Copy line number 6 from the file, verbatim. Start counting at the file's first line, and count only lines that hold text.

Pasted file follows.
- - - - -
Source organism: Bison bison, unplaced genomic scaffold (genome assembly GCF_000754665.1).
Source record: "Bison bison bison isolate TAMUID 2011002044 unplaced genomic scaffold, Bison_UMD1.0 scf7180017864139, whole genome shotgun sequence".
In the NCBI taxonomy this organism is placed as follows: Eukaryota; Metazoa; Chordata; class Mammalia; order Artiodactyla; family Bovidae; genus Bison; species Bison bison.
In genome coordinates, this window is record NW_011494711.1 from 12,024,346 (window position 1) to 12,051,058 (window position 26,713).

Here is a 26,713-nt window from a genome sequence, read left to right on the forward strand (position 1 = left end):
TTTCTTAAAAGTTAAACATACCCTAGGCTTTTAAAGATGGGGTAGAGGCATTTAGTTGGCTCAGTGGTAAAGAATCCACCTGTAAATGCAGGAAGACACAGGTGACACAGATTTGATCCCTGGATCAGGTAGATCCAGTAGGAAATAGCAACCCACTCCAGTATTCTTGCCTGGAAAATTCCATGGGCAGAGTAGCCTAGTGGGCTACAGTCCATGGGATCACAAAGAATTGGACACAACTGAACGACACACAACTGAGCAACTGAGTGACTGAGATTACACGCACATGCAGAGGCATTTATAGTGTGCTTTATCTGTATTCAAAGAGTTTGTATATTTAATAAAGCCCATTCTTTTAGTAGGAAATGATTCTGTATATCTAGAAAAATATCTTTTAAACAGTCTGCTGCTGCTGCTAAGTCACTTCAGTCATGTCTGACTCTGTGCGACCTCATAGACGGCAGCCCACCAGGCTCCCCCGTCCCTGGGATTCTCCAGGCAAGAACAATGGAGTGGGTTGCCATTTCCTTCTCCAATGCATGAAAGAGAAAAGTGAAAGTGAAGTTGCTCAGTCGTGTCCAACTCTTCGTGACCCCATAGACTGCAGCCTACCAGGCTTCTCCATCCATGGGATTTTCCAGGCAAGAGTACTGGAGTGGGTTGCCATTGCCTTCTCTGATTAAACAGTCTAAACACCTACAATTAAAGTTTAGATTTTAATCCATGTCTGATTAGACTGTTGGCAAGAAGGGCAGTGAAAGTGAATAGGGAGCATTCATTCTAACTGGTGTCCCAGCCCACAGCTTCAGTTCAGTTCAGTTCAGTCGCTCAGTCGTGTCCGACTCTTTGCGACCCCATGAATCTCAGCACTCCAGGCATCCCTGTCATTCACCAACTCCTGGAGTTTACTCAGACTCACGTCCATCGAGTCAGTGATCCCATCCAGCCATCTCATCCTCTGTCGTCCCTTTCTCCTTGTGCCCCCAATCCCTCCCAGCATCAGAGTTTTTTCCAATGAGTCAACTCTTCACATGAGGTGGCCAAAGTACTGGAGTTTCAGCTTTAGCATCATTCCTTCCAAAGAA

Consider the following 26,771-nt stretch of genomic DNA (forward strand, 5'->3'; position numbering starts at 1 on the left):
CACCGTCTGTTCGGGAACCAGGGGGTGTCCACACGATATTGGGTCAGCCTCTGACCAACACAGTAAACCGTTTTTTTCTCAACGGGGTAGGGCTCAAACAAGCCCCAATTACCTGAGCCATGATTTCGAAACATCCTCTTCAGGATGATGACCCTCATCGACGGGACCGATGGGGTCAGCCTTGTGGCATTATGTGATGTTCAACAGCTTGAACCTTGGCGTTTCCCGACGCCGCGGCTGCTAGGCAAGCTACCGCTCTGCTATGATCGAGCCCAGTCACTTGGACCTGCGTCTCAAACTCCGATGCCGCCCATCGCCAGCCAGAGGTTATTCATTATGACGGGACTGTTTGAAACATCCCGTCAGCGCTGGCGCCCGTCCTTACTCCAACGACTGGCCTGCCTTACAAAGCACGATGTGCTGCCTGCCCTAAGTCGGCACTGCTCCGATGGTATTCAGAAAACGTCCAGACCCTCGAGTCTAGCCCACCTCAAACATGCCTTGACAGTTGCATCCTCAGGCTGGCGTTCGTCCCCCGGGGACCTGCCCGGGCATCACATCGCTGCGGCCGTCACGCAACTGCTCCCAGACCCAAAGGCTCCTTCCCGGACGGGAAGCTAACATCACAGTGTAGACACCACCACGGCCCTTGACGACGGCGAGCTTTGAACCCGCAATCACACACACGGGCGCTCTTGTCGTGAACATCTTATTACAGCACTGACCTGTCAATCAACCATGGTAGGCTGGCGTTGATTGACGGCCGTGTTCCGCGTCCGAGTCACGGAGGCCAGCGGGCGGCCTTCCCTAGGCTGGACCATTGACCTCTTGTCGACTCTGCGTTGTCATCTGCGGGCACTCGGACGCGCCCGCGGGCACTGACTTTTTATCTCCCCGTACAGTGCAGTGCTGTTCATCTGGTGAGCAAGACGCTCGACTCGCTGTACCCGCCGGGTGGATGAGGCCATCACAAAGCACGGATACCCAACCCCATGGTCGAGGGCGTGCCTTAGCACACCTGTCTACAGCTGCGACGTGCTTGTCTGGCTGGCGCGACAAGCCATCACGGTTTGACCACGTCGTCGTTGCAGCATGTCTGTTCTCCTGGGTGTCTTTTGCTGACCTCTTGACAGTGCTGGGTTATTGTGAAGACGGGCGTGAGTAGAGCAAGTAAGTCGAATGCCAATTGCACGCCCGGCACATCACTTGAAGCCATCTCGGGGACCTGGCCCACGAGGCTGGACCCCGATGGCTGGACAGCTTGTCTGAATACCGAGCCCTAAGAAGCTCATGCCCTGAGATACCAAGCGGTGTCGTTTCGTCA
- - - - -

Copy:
TTTCTTAAAAGTTAAACATACCCTAGGCTTTTAAAGATGGGGTAGAGGCATTTAGTTGGCTCAGTGGTAAAGAATCCACCTGTAAATGCAGGAAGACACAGGTGACACAGATTTGATCCCTGGATCAGGTAGATCCAGTAGGAAATAGCAACCCACTCCAGTATTCTTGCCTGGAAAATTCCATGGGCAGAGTAGCCTAGTGGGCTACAGTCCATGGGATCACAAAGAATTGGACACAACTGAACGACACACAACTGAGCAACTGAGTGACTGAGATTACACGCACATGCAGAGGCATTTATAGTGTGCTTTATCTGTATTCAAAGAGTTTGTATATTTAATAAAGCCCATTCTTTTAGTAGGAAATGATTCTGTATATCTAGAAAAATATCTTTTAAACAGTCTGCTGCTGCTGCTAAGTCACTTCAGTCATGTCTGACTCTGTGCGACCTCATAGACGGCAGCCCACCAGGCTCCCCCGTCCCTGGGATTCTCCAGGCAAGAACAATGGAGTGGGTTGCCATTTCCTTCTCCAATGCATGAAAGAGAAAAGTGAAAGTGAAGTTGCTCAGTCGTGTCCAACTCTTCGTGACCCCATAGACTGCAGCCTACCAGGCTTCTCCATCCATGGGATTTTCCAGGCAAGAGTACTGGAGTGGGTTGCCATTGCCTTCTCTGATTAAACAGTCTAAACACCTACAATTAAAGTTTAGATTTTAATCCATGTCTGATTAGACTGTTGGCAAGAAGGGCAGTGAAAGTGAATAGGGAGCATTCATTCTAACTGGTGTCCCAGCCCACAGCTTCAGTTCAGTTCAGTTCAGTCGCTCAGTCGTGTCCGACTCTTTGCGACCCCATGAATCTCAGCACTCCAGGCATCCCTGTCATTCACCAACTCCTGGAGTTTACTCAGACTCACGTCCATCGAGTCAGTGATCCCATCCAGCCATCTCATCCTCTGTCGTCCCTTTCTCCTTGTGCCCCCAATCCCTCCCAGCATCAGAGTTTTTTCCAATGAGTCAACTCTTCACATGAGGTGGCCAAAGTACTGGAGTTTCAGCTTTAGCATCATTCCTTCCAAAGAA